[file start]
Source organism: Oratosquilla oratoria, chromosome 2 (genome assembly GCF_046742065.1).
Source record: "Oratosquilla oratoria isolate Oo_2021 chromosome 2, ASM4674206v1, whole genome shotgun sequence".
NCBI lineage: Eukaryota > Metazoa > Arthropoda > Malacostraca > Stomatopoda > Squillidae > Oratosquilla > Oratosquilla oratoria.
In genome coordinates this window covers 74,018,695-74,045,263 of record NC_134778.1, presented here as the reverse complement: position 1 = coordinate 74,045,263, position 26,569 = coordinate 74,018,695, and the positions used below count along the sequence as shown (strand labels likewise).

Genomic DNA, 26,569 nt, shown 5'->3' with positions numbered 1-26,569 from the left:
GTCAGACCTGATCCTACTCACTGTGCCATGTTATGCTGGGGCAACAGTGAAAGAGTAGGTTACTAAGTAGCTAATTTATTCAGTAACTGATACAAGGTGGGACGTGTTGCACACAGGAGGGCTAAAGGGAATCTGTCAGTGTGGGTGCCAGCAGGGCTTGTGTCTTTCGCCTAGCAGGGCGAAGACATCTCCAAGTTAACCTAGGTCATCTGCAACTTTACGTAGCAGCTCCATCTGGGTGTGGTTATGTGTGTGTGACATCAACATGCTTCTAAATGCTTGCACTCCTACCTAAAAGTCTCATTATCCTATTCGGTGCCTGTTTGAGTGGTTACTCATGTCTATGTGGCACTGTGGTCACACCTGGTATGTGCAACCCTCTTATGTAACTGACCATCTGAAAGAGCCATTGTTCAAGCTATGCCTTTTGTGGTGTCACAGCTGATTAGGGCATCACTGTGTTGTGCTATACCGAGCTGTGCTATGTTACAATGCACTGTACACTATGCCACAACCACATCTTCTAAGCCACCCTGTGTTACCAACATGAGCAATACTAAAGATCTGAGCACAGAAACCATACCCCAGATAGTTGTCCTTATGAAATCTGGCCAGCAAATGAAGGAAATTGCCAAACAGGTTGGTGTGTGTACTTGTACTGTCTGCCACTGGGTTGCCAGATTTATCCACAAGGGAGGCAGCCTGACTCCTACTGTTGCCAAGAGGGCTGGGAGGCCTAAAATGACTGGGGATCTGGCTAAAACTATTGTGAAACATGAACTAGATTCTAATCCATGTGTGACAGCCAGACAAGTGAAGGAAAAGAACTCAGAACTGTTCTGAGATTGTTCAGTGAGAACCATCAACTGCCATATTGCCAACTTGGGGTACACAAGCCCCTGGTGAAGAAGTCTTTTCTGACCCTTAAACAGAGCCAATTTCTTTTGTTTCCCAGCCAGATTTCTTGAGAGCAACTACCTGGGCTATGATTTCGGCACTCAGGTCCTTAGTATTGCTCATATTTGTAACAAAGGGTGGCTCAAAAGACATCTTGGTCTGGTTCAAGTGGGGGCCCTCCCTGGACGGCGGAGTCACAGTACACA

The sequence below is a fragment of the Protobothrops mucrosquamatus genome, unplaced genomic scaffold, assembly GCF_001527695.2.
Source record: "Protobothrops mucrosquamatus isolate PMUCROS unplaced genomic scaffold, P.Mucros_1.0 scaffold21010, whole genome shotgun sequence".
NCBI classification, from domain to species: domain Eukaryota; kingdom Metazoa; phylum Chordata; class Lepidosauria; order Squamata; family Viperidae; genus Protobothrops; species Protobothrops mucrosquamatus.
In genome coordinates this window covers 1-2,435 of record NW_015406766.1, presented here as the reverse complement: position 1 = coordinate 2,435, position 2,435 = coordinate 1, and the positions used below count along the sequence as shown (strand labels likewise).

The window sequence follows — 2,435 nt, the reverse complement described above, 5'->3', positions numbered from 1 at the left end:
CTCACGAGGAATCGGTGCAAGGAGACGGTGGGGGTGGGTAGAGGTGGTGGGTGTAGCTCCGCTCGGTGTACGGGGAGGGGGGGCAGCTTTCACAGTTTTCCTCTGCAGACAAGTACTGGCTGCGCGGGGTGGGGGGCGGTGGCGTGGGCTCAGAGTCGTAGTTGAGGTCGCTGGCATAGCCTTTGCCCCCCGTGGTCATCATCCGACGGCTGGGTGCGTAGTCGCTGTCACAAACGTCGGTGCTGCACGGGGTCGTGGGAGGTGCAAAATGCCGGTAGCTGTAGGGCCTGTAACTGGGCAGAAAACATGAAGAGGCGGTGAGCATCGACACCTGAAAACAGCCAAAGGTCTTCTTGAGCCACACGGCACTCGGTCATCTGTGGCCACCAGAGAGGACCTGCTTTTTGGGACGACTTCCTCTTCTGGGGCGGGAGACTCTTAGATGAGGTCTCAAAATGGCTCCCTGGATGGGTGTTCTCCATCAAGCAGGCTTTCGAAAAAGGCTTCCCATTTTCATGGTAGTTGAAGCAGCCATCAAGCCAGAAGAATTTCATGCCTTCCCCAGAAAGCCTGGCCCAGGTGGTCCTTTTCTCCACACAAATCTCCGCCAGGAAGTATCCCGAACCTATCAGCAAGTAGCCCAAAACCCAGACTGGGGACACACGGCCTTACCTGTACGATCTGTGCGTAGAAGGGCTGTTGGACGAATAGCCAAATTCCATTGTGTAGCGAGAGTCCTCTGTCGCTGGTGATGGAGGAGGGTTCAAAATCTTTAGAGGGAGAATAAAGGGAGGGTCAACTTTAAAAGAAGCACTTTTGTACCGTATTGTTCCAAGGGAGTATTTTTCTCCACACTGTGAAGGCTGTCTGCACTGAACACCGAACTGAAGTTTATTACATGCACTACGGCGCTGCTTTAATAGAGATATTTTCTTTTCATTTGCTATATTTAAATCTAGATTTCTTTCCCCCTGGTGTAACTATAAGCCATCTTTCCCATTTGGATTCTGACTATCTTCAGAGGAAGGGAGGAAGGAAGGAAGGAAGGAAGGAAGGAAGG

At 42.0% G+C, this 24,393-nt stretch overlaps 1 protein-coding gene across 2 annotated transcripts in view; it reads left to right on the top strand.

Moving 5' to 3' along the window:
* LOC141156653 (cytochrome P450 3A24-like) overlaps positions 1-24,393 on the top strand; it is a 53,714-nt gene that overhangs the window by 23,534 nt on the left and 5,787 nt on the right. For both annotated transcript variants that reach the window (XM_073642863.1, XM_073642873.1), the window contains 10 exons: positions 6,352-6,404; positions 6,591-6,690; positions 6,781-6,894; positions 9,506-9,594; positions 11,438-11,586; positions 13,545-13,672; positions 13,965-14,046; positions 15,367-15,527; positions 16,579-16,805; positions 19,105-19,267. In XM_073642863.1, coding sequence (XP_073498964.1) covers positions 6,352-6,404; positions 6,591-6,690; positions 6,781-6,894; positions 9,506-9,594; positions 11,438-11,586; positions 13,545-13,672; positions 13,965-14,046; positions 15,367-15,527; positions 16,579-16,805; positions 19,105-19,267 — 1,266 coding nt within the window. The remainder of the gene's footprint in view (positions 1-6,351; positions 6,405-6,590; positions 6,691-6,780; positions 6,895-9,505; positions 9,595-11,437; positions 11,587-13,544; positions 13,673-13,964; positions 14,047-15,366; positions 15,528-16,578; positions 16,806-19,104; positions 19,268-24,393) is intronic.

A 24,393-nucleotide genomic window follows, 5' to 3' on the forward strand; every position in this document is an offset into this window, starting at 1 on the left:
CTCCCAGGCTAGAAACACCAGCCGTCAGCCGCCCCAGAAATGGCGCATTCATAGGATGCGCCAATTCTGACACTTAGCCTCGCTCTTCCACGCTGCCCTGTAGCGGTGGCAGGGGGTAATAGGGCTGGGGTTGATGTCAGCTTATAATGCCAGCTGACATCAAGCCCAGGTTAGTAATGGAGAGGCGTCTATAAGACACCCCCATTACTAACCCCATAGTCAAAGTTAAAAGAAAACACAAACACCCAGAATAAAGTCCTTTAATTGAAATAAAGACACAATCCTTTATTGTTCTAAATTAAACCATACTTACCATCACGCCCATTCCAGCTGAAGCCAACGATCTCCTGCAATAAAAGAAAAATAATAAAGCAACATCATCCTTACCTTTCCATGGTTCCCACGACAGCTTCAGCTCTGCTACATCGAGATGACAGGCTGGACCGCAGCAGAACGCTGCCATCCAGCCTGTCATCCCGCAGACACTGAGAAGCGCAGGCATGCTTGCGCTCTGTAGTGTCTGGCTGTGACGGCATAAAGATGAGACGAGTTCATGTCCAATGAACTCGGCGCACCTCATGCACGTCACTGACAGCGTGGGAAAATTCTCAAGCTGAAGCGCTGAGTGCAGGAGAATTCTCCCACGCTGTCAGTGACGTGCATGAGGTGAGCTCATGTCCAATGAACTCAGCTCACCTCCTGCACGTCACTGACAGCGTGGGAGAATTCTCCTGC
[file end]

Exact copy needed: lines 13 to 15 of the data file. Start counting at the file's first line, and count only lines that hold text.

At 42.0% G+C, this 24,393-nt stretch overlaps 1 protein-coding gene across 2 annotated transcripts in view; it reads left to right on the top strand.

Moving 5' to 3' along the window:
* LOC141156653 (cytochrome P450 3A24-like) overlaps positions 1-24,393 on the top strand; it is a 53,714-nt gene that overhangs the window by 23,534 nt on the left and 5,787 nt on the right. For both annotated transcript variants that reach the window (XM_073642863.1, XM_073642873.1), the window contains 10 exons: positions 6,352-6,404; positions 6,591-6,690; positions 6,781-6,894; positions 9,506-9,594; positions 11,438-11,586; positions 13,545-13,672; positions 13,965-14,046; positions 15,367-15,527; positions 16,579-16,805; positions 19,105-19,267. In XM_073642863.1, coding sequence (XP_073498964.1) covers positions 6,352-6,404; positions 6,591-6,690; positions 6,781-6,894; positions 9,506-9,594; positions 11,438-11,586; positions 13,545-13,672; positions 13,965-14,046; positions 15,367-15,527; positions 16,579-16,805; positions 19,105-19,267 — 1,266 coding nt within the window. The remainder of the gene's footprint in view (positions 1-6,351; positions 6,405-6,590; positions 6,691-6,780; positions 6,895-9,505; positions 9,595-11,437; positions 11,587-13,544; positions 13,673-13,964; positions 14,047-15,366; positions 15,528-16,578; positions 16,806-19,104; positions 19,268-24,393) is intronic.